The Anatomy Of – Nullingroots

Yesterday, I reviewed Nullingroots’ Into the Grey, a review in which I lamented getting the word about this band out there so late in the year. Their blend of progressive and post black metal is really something to be in awe of, resulting in an exceptional album. Clearly, there’s a lot going on in the background of such a band and getting a look at their influences would probably be a varied and fascinating affair. Thus, when the opportunity to do just that presented itself, we jumped on it and here we are, posting their Anatomy Of post! The below list, compiled by vocalist/guitarist Cameron Boesch, contains some expected picks (like post black metal geniuses, Lantlos) and some which make sense only in retrospect (like the present of a thrashy riff or two on the album fitting in with the Metallica influence).

Kvlt Kolvmn – March 2017

Well, third time’s a charm, I guess—this here is the third consecutive installment of Kvlt Kolvmn Take Two, a monthly round-up of my favorite BM releases from the past 30-ish days. The only reason I’m surprised I could fill the column out this month is because of relatively little time I spent with black metal this month; there was just way too much incredible music coming out from virtually every other genre (seriously, if you haven’t yet, take a read through this month’s Editors’ Picks). Still, the black metal I did listen to was some of the best I’ve heard so far this year, with one album currently in the running for my BM AOTY. So without further ado, let’s dive in:

What Heavy Blog Is Really Listening To: Playlist Swap // 8/19/16

Even a cursory glance of our biweekly “What Heavy Blog Is Really Listening To” posts (last week’s update here) will reveal that there is a great deal of variety among our staff’s musical tastes. Due to this, we brainstormed the idea of “Playlist Swap,” another biweekly segment that takes place between playlist updates. We randomly select two of the participants from each update, have them pick their favorite track from each of the nine albums in their grid and then send the list over to the other person to listen to and comment on. Within these commentaries occurs praise, criticism and discovery, and we hope that you experience a few instances of this last point as well. This week’s post has Scott and Jimmy 2 duking it out again, in what will surely be a battle for the ages:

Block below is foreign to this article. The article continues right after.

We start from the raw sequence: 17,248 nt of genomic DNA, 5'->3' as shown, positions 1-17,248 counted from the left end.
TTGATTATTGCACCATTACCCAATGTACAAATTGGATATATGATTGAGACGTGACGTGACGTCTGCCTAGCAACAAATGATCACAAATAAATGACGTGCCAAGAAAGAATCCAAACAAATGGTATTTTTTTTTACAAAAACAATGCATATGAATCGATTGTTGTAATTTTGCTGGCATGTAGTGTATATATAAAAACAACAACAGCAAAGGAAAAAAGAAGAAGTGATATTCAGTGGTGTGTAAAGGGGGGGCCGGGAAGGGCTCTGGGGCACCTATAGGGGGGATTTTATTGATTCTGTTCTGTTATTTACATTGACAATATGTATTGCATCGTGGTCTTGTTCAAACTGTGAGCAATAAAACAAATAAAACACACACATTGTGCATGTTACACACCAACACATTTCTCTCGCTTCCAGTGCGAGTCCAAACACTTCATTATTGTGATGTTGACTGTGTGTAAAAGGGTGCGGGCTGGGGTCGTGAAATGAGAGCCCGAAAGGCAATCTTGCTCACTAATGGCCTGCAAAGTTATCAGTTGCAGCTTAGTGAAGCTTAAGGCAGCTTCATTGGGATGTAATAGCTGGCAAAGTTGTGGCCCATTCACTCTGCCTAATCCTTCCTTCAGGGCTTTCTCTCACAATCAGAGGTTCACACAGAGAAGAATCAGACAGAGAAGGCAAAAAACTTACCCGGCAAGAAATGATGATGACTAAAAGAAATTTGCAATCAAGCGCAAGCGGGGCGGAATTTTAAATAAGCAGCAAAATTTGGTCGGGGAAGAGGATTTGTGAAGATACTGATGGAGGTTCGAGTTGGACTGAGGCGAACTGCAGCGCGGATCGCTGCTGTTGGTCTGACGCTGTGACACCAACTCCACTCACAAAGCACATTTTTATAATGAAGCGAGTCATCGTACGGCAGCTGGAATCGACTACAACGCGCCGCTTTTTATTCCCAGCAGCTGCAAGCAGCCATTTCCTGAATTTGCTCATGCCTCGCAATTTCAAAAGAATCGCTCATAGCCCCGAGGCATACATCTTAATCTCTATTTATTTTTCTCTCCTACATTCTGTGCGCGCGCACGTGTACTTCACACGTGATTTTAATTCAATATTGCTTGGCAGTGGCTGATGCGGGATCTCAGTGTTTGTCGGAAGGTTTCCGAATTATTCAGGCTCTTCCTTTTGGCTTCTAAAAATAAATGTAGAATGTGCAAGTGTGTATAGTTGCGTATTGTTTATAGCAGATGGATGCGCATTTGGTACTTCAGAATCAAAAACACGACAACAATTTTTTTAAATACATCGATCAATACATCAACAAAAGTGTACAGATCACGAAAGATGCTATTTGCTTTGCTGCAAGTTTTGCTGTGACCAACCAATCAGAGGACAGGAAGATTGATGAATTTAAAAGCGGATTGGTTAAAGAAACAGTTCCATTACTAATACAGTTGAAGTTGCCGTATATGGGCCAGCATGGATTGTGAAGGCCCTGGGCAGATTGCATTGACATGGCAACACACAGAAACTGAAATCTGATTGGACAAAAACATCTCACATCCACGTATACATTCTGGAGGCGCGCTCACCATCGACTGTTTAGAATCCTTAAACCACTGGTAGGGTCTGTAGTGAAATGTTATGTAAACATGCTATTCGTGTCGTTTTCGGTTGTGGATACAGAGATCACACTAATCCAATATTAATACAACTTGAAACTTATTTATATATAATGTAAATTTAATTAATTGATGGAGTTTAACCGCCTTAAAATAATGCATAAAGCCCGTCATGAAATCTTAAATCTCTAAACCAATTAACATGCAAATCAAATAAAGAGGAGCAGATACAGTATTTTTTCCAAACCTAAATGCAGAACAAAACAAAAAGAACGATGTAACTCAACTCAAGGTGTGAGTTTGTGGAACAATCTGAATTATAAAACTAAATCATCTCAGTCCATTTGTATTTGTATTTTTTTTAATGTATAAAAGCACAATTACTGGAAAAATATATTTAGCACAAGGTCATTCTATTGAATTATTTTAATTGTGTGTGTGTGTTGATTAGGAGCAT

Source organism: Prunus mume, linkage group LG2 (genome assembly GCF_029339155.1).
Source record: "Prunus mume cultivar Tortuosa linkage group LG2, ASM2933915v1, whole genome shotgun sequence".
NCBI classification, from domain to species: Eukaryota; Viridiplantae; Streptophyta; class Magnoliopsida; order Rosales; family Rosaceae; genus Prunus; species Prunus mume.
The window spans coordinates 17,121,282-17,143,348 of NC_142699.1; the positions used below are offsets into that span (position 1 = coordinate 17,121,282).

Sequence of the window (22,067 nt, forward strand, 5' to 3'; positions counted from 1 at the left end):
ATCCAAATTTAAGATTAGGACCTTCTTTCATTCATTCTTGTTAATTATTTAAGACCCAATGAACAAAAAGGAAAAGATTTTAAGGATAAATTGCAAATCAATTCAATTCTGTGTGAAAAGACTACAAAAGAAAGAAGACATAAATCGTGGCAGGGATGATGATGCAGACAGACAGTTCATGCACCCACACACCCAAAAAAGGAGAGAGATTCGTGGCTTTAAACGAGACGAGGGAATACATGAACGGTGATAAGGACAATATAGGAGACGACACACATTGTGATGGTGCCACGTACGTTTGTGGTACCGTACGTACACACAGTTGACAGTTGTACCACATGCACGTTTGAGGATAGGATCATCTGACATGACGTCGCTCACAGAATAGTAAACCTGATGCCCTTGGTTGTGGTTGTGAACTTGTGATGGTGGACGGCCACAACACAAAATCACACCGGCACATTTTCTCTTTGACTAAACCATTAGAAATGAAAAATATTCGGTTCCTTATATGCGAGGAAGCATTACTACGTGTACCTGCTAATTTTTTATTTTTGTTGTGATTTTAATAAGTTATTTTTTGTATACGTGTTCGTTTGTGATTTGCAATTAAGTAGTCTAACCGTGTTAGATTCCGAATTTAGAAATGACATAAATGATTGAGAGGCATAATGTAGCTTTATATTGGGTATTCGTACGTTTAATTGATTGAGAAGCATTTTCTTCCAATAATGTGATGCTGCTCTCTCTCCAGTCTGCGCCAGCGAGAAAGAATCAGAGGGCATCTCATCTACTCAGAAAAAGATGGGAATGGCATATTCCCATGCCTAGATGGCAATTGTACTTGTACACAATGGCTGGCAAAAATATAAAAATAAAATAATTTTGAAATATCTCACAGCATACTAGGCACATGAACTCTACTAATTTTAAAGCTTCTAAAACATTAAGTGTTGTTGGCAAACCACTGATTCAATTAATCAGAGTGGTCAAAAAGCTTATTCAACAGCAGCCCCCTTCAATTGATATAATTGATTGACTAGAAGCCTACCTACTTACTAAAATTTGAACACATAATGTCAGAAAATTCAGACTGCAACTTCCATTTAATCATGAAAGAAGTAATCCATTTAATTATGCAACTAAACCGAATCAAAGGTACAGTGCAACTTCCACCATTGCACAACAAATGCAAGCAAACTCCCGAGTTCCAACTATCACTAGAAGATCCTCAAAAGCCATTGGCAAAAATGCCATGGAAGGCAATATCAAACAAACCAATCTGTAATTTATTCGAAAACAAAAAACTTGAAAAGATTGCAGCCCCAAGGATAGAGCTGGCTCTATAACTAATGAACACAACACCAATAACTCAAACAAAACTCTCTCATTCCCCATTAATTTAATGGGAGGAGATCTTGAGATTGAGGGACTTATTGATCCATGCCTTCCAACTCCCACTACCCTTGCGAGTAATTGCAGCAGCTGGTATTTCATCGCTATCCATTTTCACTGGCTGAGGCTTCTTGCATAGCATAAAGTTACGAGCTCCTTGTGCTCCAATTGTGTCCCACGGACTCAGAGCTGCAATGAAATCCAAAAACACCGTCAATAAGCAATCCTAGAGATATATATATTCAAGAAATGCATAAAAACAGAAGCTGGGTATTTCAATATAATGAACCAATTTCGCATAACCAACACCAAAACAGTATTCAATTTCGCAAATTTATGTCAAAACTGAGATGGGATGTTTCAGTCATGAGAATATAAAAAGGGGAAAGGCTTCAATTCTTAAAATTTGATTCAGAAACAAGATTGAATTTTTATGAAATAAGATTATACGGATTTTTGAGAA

What Heavy Blog Is Really Listening To – 8/12/16

For those who missed our last installment, We post biweekly updates covering what the staff at Heavy Blog have been spinning. Given the amount of time we spend on the site telling you about music that does not fall neatly into the confines of conventional “metal,” it should come as no surprise that many of us on staff have pretty eclectic tastes that range far outside of metal and heavy things. We can’t post about all of them at length here, but we can at least let you know what we’re actually listening to. For those that would like to participate as well (and please do) can drop a 3X3 in the comments, which can be made withtapmusic.netthrough your last.fm account, or create it manually with topsters.net. Also, consider these posts open threads to talk about pretty much anything music-related. We love hearing all of your thoughts on this stuff and love being able to nerd out along with all of you.

Kvlt Kolvmn – Grima’s “Devotion to Lord”

Kvlt Kolvmn covers noteworthy, unpretentious “trve” releases from the realms of black, death and doom metal.  No one should be surprised that “eco-metal” is now a thing. Black metal and nature have been bedfellows since the genre’s inception, with Wolves In the Throne Room’s Cascadian hippy-shtick following a long lineage of bands channeling the atmosphere…

Envy – Atheist’s Cornea

It seemed strange that Atheist’s Cornea was touted as both the most straightforward and progressive release in Envy’s discography. The eminent Japanese band’s style revolves around a blending of hardcore punk, post hardcore, post rock and screamo, with the cornerstones of each of these genres leaning in somewhat different directions…

A Million Dead Birds Laughing – Bloom

Bloom sees Australia’s A Million Dead Birds Laughing trading their chaotic experimental sound for more atmospheric elements, gaining depth but losing memorability in the process. Still, Bloom proves to be a highly volatile and interesting record comparable to the sounds of Ulcerate and Gorguts.